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My favorite smell is the air of autumn.
It’s a soft, full, earthy smell—decomposing colored leaves.
Does it suggest that death and decay enliven me?
The moment before a tree humbly strips itself bare for the winter, it transitions into a vivid fire—a beautiful surrendering. Terrains become painted with hues of orange, gold, and yellow.
Leaves swirl as they tumble a slow dance down to the dirt.
Is it not odd, as children, we rake decay into piles and jump again and again into death?
A vivid memory: small me buried below a pile of big, brown leaves, breathing in the astringent, bitter smell, wrapped in a mystical warmth, drinking in the smell like an intoxicating mixture. A feeling that held promise.
As summer starts to die—imagination and wonder awaken from slumber.
My father died in autumn. His last breath rattled before the whisk of a cold wind, a haunting autumn night.
I like to imagine he greeted death as poetic, whimsical, and careless as a thin golden Aspen leaf falls back to the earth in the wind. I forever sense his laughter in the rustle of trees swaying in the breeze on a sunny, blue-skied autumn day.
Doesn’t fall encourage us to take life less serious?
Everything that once blossomed bold and big starts to shed—illusions fall away instead. As everything becomes bare it seems like more magic stirs.
Autumn is a time of transition—a slow page turn of a yellow, dusty book.
There is no need to “do,” just an innate desire to “be.”
Autumn is the pause, the deep inhale mother earth takes before she slumbers.
In summer, we strive to be the best: to be perceived the smartest as we interrupt our friends, or as we refuse to listen, in case our ears hear something that challenge our worth. We strive to be the most successful—acquiring labels to wear as tokens of belonging.
But autumn asks us to settle into who we are.
That self we settle into when we arrive home after a long day, when we shower off the world, step into our pajamas, and curl our legs up on the couch.
The person I strive to be, always, is the person I am when no one is watching.
A friend once asked me, “Do you love yourself?”
Taken aback I replied quickly, “Of course.” But in the silence that lingered, after my words hung untrue in the air, I added, “Well, only when I’m alone.”
I struggle to step into what people desire me to be: respond kindly, laugh whole-heartedly, and give. But sometimes, I wish I could allow myself to be sarcastic, sassy, or moody. When I spend too much time being social, who I truly am seems to become buried deep—forgotten.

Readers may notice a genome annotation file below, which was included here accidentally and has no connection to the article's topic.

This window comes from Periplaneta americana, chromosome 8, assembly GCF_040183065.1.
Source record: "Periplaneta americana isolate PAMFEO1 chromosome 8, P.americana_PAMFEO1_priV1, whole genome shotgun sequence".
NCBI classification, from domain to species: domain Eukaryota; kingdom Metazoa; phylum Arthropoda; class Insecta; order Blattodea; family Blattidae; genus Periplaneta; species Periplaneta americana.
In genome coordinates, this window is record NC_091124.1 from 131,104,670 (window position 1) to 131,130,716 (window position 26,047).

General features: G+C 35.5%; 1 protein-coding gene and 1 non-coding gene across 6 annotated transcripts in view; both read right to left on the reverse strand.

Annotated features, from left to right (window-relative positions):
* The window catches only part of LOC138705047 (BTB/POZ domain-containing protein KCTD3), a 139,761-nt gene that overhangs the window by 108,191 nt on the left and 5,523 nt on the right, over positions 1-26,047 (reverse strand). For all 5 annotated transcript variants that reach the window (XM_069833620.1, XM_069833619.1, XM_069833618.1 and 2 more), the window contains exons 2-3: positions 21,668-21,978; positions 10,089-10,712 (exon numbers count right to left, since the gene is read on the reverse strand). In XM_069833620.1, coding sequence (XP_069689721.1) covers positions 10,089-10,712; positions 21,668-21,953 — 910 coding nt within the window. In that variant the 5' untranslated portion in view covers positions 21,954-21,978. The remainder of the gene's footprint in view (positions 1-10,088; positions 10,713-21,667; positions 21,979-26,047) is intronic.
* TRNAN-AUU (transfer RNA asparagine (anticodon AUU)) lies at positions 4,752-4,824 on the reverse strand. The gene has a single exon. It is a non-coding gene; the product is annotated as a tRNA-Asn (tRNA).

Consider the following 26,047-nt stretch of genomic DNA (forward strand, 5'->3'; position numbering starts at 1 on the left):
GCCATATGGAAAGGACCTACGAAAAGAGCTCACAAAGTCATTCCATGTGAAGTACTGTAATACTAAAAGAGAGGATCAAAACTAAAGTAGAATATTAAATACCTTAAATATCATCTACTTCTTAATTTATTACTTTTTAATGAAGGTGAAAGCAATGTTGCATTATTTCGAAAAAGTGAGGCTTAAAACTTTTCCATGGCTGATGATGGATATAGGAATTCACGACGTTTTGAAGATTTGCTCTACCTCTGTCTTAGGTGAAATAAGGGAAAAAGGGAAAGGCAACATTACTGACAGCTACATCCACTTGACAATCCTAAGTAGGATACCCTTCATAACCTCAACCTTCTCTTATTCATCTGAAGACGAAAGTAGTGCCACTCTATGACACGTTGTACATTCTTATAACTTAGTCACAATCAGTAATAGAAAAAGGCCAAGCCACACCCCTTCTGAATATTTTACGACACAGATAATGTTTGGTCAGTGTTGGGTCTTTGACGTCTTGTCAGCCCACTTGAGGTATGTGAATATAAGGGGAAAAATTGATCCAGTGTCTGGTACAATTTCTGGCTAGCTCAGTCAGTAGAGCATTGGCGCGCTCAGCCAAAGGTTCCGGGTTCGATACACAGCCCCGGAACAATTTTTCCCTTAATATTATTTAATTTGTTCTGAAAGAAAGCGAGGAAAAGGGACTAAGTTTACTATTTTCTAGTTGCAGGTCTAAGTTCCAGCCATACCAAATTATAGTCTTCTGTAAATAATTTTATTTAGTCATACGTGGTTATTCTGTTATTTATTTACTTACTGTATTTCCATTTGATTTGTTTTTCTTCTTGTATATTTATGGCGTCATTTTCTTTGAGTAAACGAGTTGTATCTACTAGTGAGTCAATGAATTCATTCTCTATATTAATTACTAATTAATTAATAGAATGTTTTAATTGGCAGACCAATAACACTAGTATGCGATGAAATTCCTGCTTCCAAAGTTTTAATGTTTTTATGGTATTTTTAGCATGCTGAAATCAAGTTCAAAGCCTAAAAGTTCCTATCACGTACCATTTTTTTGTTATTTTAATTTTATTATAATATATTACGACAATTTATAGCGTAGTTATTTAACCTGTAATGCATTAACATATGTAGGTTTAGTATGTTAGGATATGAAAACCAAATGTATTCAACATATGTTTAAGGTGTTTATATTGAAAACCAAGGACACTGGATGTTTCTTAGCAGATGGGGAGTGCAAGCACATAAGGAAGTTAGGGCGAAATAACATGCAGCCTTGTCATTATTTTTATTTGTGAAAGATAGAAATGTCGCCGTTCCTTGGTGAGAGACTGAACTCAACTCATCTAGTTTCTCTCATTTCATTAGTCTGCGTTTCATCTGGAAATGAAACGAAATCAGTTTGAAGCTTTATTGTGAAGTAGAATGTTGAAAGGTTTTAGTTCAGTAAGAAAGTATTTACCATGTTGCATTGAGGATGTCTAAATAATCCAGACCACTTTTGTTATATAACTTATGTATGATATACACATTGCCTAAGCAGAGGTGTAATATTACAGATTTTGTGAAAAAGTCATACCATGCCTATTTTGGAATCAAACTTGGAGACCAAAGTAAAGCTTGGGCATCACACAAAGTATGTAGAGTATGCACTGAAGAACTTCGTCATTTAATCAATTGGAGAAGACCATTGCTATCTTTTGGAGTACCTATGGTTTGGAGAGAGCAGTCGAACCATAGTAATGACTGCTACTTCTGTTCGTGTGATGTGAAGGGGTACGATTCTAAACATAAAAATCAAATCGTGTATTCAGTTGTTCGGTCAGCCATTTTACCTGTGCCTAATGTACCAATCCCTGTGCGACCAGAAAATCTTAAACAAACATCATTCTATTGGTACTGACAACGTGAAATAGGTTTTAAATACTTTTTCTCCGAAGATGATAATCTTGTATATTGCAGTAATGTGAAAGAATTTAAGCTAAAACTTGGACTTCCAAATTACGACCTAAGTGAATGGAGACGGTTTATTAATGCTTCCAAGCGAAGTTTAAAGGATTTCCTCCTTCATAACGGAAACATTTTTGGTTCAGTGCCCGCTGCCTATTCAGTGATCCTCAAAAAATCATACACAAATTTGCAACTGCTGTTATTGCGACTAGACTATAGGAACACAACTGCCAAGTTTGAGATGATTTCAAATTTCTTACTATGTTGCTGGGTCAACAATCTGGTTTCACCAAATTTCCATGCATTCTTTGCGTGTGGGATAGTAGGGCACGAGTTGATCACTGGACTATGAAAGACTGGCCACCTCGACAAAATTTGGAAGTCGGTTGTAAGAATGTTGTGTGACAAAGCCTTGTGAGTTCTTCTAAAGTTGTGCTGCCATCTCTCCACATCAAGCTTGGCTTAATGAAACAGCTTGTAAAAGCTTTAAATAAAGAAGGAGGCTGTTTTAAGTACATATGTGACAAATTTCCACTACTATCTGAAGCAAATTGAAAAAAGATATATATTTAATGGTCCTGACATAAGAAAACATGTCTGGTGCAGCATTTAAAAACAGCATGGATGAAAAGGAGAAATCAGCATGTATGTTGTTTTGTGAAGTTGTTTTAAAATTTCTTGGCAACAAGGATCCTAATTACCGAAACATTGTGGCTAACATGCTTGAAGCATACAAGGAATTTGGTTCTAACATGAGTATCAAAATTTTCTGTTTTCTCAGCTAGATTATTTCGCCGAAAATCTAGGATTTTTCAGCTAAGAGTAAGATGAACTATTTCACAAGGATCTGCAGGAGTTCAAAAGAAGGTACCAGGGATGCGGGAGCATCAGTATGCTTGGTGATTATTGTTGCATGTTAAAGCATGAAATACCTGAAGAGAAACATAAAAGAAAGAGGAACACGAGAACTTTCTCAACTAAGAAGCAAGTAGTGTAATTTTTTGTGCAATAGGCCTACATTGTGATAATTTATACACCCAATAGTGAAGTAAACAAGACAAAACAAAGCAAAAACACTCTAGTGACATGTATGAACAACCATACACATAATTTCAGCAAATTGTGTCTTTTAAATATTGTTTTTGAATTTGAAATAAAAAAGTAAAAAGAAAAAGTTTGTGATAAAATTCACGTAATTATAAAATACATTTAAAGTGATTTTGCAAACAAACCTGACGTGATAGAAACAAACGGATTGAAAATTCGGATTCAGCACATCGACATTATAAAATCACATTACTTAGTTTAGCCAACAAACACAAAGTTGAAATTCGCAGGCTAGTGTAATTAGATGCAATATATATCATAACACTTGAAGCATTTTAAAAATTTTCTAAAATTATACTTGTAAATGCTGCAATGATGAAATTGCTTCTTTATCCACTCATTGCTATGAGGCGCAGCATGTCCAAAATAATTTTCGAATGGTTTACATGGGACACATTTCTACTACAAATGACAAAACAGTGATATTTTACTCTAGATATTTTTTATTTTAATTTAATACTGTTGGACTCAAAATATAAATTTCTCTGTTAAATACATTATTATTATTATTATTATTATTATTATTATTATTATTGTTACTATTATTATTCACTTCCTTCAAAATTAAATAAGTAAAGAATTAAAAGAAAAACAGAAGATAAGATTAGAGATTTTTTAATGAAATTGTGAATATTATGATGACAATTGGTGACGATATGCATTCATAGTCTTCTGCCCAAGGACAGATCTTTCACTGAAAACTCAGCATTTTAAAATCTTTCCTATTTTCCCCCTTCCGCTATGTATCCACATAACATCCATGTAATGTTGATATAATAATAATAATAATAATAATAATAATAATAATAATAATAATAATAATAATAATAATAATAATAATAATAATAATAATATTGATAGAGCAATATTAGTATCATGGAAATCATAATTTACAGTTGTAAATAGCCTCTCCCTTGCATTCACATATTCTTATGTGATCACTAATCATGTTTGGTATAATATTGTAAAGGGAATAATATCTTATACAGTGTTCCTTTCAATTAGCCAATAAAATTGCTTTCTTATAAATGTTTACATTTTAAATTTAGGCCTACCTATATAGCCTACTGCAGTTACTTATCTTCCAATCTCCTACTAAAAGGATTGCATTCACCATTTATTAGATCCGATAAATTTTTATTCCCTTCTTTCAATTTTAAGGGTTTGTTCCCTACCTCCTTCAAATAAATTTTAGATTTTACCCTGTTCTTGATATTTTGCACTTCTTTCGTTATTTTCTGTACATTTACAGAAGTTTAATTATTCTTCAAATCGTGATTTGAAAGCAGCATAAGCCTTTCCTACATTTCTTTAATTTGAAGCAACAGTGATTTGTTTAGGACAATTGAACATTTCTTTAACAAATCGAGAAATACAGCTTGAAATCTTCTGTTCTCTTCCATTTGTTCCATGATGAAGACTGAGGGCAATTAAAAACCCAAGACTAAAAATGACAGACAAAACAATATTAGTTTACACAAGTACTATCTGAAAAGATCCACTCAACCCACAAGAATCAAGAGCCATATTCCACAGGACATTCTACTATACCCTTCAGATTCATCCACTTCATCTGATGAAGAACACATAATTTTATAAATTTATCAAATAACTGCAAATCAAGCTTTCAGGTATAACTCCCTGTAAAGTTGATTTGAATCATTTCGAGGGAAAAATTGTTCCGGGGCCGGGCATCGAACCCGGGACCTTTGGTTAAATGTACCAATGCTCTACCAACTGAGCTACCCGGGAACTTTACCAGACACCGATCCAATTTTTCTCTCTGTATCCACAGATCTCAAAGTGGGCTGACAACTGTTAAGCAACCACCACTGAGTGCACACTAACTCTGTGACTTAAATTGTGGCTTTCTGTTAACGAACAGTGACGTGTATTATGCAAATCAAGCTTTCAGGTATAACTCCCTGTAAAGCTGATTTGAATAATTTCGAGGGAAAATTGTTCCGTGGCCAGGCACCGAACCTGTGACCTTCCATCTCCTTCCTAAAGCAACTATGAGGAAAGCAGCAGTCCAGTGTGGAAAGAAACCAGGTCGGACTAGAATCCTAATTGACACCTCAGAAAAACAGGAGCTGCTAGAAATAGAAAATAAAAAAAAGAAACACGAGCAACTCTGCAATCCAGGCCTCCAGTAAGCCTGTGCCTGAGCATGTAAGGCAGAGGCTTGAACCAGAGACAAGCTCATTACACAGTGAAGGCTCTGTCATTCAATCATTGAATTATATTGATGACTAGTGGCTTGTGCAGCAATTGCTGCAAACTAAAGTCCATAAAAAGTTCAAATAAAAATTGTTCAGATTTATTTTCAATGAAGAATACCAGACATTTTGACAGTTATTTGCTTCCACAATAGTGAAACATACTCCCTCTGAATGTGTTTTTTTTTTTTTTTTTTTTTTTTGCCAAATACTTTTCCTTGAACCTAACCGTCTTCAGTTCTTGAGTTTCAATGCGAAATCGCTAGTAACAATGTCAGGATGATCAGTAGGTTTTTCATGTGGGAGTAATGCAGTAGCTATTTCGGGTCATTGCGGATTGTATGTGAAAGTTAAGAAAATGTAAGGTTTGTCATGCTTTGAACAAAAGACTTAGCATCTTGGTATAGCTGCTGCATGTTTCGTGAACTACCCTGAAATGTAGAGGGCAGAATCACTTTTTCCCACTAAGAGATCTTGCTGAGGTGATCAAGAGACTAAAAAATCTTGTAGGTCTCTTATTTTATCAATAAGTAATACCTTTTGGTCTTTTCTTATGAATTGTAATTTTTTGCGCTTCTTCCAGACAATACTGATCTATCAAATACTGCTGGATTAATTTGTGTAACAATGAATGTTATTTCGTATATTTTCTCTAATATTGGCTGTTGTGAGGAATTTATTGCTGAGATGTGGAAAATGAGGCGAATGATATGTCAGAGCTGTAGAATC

I wear so many hats, for so many friends, and so many people, I forget which one is on. I panic when two people from two different groups meet me together because the question screams from my brain—who should I be?
Who should I please?
Little me is lost again.
But as nature sheds bare, I am encouraged to settle into myself.
The most courageous thing I can do each day is show up as me.
Oh, the pain when she isn’t accepted—it’s excruciating, and I want to bury myself beneath the dirt.
But when she is accepted—the joy is intoxicating.
Can I stand strong and truly let myself be seen?
Can I accept myself as I am? As I am truly—down to my bones—as confidently as Aspens stand with knobby branches, thin fingers reaching for the sky?
Can I accept myself as the sometimes irritated, angry, passionate soul who stomps with frustration when she burns pumpkin bread? The defensive roar when she doesn’t agree?
I sit outside on this crisp autumn day, toes as blue as the overarching sky. I sit under a young orange-leaved tree, gazing at the colors. Breathing slow. I twirl a discarded leaf between my chilled fingers and marvel at the vivid pattern.
I wonder: what can I shed this season?
Maybe, it’s okay that I’m not a famous yoga teacher or the best Elephant editor.
Maybe, it’s okay that I’m not the most renowned Sound Healer in Breckenridge, Colorado.
Maybe, it’s okay I’m not aware of the impact I’m having on the people of the world.
Maybe, I shouldn’t assume I’m invisible, moving unseen.
Maybe, I too, am as marvelously beautiful as this Aspen tree. Simple. Maybe, not every stroller will take the time to marvel at the bountiful beauty I grow into each summer.
Maybe, I can hope that one autumn day, in a quiet meadow, someone will sit under the song of my soul, the color of my whispering laughter, and marvel at how beautiful I am in my simply being me.
And that passerby will twirl a discarded leaf between their fingers, cherishing the gifts I left behind.
I walk down a mountain valley of cascading gold. The autumn leaves ask me to daydream, and with each step the crunch of the earth begs me to listen:
Extend that wonderful gift to your fellow humans and see others not as you judge them to be, but as they desire to be seen. Give others the sweet, freeing permission to be who they are, down to the bones.